Milwaukee Paid Sick Leave Ordinance Found Unconstitutional

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Milwaukee County Circuit Court Judge Thomas Cooper has ruled that the Milwaukee Paid Sick Leave Ordinance (the Ordinance) is unconstitutional. Judge Cooper granted the Metropolitan Milwaukee Association of Commerce's (MMAC's) motion for a permanent injunction blocking the implementation and enforcement of the Ordinance.

City of Milwaukee voters approved the Ordinance in the November 4, 2008 general election. The MMAC challenged the Ordinance, asserting that it was invalid and unenforceable. On February 6, 2009, Judge Cooper granted the MMAC's motion for a temporary injunction, staying the implementation of the Ordinance. On June 12, 2009, Judge Cooper concluded that the MMAC was entitled to summary judgment and the permanent injunction it was seeking.

Judge Cooper's ruling was a narrow ruling based on two specific flaws with the Ordinance. First, Judge Cooper concluded that, because the language on the November 4, 2008 ballot referencing "paid sick leave" did not properly inform voters that paid leave under the Ordinance was available in connection with incidents of domestic or sexual violence, the ballot did not follow statutory guidelines. Second, Judge Cooper found that the Ordinance exceeded the City of Milwaukee's police powers to the extent that it allowed paid time off to victims of domestic violence for the purposes of seeking relocation and taking legal action related to such domestic violence.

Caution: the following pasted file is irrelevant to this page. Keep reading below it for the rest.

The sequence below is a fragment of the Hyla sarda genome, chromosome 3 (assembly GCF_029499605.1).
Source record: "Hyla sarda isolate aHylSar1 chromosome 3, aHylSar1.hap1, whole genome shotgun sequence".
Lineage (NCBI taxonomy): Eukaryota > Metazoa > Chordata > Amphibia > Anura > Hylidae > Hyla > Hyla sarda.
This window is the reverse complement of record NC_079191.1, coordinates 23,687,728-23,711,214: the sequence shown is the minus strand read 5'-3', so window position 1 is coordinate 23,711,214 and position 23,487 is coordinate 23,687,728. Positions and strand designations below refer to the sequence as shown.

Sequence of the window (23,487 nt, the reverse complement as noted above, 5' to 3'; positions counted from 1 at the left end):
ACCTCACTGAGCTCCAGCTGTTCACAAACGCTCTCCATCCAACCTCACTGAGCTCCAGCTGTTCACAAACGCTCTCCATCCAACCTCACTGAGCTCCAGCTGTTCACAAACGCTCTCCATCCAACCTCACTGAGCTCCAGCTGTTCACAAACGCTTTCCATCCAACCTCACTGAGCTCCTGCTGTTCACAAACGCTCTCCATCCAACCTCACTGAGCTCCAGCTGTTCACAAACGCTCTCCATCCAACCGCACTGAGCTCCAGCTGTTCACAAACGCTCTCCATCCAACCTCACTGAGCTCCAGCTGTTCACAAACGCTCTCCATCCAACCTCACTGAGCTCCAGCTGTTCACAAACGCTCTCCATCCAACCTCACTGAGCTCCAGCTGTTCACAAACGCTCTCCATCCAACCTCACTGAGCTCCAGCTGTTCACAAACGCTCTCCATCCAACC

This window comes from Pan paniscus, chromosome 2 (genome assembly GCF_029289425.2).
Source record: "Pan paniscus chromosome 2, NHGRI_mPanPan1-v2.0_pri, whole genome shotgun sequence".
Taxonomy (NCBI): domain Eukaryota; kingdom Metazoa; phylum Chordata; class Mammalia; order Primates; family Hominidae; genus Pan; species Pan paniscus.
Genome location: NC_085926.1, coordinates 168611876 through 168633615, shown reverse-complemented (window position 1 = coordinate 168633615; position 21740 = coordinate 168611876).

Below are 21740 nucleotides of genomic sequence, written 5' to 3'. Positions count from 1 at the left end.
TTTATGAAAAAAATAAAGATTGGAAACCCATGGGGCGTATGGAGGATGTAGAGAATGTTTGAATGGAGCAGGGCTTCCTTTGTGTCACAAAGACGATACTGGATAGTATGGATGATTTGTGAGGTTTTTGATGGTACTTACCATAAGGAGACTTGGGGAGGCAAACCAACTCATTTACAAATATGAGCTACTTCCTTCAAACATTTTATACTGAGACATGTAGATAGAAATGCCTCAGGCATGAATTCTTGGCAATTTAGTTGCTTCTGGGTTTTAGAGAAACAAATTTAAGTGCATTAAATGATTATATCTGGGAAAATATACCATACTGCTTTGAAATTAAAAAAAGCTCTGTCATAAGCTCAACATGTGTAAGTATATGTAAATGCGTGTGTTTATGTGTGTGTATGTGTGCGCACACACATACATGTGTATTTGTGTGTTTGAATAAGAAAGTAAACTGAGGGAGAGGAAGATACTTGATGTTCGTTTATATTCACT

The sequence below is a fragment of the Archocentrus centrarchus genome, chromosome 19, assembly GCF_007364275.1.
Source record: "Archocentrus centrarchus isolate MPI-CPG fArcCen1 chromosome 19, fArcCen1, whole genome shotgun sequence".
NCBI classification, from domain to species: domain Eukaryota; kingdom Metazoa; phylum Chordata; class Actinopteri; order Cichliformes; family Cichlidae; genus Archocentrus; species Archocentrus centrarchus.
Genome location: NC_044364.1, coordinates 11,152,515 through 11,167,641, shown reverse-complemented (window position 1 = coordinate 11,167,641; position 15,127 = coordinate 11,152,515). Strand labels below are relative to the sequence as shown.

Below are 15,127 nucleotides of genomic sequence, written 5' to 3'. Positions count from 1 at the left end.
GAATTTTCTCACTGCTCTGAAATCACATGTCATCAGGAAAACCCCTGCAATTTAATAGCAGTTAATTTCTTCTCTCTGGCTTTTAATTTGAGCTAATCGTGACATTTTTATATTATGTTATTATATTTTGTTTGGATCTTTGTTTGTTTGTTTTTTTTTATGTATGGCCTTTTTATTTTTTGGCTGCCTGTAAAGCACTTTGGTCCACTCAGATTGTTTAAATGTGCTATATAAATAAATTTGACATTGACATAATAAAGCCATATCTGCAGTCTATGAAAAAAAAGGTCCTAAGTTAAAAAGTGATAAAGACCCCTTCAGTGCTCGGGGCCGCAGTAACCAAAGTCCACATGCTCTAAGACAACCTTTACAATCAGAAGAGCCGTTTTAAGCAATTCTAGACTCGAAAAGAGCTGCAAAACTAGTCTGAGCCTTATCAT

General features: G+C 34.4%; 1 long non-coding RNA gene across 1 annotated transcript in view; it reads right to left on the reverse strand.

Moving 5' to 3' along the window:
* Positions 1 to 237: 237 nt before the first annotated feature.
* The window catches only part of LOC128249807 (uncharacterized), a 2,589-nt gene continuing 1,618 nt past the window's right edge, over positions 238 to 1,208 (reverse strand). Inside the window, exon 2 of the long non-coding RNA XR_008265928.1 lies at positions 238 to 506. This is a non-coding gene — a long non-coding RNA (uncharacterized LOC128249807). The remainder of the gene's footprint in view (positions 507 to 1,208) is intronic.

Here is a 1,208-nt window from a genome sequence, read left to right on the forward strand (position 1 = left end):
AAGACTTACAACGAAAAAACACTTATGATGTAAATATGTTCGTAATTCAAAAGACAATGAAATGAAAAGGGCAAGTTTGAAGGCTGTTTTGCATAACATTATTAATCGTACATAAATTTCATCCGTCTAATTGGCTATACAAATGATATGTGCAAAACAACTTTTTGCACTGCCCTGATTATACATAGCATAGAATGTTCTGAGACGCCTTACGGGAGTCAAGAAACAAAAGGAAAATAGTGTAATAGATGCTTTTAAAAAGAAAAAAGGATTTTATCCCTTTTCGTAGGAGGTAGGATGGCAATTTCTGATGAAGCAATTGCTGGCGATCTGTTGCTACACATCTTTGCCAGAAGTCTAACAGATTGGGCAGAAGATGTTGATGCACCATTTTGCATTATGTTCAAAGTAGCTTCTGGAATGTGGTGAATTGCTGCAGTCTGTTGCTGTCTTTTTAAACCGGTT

9to5, National Association of Working Women, the organization that was the driving force behind the Ordinance, has already announced its intention to appeal Judge Cooper's decision to the Wisconsin Court of Appeals. It is unclear at this time if the City of Milwaukee will join the appeal.

Also worth noting is that Congress is currently considering the federal Healthy Families Act. If enacted, the Healthy Families Act would mandate paid sick leave for employees. More specifically, the Healthy Families Act would require employers with 15 or more employees to provide up to 56 hours per year of paid sick leave to eligible employees.

Reinhart's Labor and Employment Department will monitor the appeal of Judge Cooper's decision and the status of federal legislation mandating paid time off. If you have any questions about these topics, or about any other labor and employment issues, please contact Reinhart's Labor and Employment attorneys.


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